Thursday, July 04, 2019
Nothing could be more American than watching fireworks on July 4th. Yet, for many in remote areas, this is not practical. Your town may not be putting on a display this year because of budget constraints. Or you might not be able to get to the nearest fireworks display. This year, many communities are cancelling fireworks due to nervousness over drought conditions, as well.
It is a tradition here at Recta Ratio to link to virtual fireworks displays you can enjoy in the comfort of your own study. So turn off the lights, crank up the volume on your speakers, plug some John Phillips Sousa, some Handel Water Music and Music for the Royal Fireworks, and some Williamsburg Corps of Fifes and Drums into the CD player, pour yourself some wine, and put some more mustard on that hot dog!
I always link to Hogpainter's fireworks display. For the record, I recently figured out that this is a guy who paints motorcycles. So "hogs" are motorcycles. Live and learn.
And try this one.
But you activate it by left-clicking the mouse within the field.
I like this one, too.
This one allows you to watch fireworks over the White House and over New York City, or at a carnival or baseball game.
This one over New York Harbor reminds me of the one 30 years ago (can it be that long?) when the Statue of Liberty was newly rehabbed and President Reagan came for the show and watched from the deck of USS Iowa. We surely need another Reagan now to set the country going again.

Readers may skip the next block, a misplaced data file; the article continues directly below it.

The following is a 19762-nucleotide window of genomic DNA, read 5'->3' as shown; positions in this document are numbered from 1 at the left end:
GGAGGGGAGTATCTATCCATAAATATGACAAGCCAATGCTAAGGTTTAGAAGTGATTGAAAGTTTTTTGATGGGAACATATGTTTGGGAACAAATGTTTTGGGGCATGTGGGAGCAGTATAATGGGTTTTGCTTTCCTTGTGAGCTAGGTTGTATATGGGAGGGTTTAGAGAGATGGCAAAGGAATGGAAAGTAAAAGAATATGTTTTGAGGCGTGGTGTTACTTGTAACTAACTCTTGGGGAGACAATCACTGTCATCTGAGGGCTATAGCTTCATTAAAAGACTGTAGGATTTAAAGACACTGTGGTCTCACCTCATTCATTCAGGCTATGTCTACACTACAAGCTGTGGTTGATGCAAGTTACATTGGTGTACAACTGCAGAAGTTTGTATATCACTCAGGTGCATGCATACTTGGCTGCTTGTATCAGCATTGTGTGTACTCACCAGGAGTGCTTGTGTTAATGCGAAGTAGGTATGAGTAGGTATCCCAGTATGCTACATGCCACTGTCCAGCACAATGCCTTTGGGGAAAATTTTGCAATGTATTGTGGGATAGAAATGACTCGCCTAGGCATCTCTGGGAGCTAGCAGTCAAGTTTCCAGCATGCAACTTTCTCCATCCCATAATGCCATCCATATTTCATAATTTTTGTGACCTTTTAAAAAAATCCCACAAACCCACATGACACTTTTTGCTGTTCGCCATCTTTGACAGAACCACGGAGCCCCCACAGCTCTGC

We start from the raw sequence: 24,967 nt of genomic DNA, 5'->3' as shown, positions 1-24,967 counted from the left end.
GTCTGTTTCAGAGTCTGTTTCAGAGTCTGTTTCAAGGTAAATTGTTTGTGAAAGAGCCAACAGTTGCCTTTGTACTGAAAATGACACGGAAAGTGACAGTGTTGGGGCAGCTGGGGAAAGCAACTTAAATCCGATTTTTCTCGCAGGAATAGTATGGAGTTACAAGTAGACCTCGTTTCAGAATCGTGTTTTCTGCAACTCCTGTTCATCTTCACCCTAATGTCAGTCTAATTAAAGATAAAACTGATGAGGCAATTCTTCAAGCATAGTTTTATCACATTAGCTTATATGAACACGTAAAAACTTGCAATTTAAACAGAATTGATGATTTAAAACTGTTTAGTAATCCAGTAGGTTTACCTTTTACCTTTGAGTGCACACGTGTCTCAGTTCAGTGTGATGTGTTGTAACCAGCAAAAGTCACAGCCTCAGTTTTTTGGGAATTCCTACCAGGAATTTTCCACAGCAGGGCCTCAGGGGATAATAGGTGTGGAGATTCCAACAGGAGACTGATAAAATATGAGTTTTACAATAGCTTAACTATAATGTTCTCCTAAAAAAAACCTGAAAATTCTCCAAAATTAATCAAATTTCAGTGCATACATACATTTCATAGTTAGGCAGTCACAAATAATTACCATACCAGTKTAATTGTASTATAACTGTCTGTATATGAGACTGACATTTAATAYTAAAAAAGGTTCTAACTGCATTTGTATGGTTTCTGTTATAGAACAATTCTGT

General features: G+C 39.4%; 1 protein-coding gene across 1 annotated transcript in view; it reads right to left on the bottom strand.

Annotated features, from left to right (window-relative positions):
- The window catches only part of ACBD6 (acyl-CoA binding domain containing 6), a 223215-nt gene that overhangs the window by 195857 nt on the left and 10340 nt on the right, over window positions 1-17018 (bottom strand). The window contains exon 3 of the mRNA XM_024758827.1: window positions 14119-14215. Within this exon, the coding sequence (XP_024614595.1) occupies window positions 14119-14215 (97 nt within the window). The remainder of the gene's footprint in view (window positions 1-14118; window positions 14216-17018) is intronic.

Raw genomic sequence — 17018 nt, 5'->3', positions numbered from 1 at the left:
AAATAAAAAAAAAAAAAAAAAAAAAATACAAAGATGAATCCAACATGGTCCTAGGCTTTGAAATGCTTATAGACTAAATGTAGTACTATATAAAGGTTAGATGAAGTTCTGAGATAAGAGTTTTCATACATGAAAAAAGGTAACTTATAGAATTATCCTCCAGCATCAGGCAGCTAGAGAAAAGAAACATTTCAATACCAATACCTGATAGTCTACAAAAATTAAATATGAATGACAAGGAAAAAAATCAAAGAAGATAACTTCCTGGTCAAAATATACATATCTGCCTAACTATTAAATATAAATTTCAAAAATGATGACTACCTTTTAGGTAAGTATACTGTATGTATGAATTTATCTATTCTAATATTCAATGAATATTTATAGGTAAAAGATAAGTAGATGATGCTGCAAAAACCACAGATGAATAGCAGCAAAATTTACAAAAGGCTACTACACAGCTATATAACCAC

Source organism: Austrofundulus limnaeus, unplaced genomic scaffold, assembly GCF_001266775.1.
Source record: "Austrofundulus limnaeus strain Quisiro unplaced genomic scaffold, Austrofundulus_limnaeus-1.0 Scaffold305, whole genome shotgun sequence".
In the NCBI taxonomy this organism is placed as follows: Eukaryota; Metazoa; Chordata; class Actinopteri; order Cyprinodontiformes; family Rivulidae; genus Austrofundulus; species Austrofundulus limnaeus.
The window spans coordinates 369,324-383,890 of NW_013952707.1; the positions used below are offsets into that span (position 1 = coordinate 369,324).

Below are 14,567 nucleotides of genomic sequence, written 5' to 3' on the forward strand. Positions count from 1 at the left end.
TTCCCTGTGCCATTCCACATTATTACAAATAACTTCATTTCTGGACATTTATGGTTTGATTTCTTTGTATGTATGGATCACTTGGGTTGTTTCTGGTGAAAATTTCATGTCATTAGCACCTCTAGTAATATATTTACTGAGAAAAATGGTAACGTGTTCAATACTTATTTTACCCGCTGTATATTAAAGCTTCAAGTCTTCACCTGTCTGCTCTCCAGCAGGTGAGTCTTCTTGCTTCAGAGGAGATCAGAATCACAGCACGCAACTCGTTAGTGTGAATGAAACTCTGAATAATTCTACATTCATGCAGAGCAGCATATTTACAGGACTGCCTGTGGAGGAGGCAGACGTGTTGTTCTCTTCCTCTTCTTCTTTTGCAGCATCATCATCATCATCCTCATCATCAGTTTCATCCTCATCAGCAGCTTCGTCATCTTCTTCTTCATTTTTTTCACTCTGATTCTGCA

Happy Independence Day!
For those men who signed the Declaration of Independence on July 2nd, 1776, the odds did not look very good. Public opinion polls, if they existed, probably would have told them that only one-third of the population favored the course upon which they were about to embark. One-third was indifferent. One-third opposed independence. The men gathered from the thirteen colonies in Philadelphia, even without polling, probably had a sense that this was the case.
The army which would be the primary instrument of winning independence was scarcely disciplined, poorly uniformed, badly armed, and ill-supplied with food and ammunition. Pay was a promise (which, in fact, was mostly ignored 7 years later). Its generals had no experience commanding larger bodies of troops than a battalion.
True, there had been some victories. Boston had been rendered untenable for the enemy, and he had evacuated it. Fort Ticonderoga had fallen to a surprise attack, and supplied the heavy artillery that had led the British to evacuate Boston. Montreal had been captured, though that invasion force had been stopped at Quebec, and even now was building an anti-invasion fleet on Lake Champlain. The delegates in Philadelphia probably did not know it, but an enemy invasion of Charleston, SC had been averted a few days before.
But there had also been defeats. Despite inflicting heavy losses on the enemy, Bunker Hill had been captured. The attempt to capture Canada had failed miserably.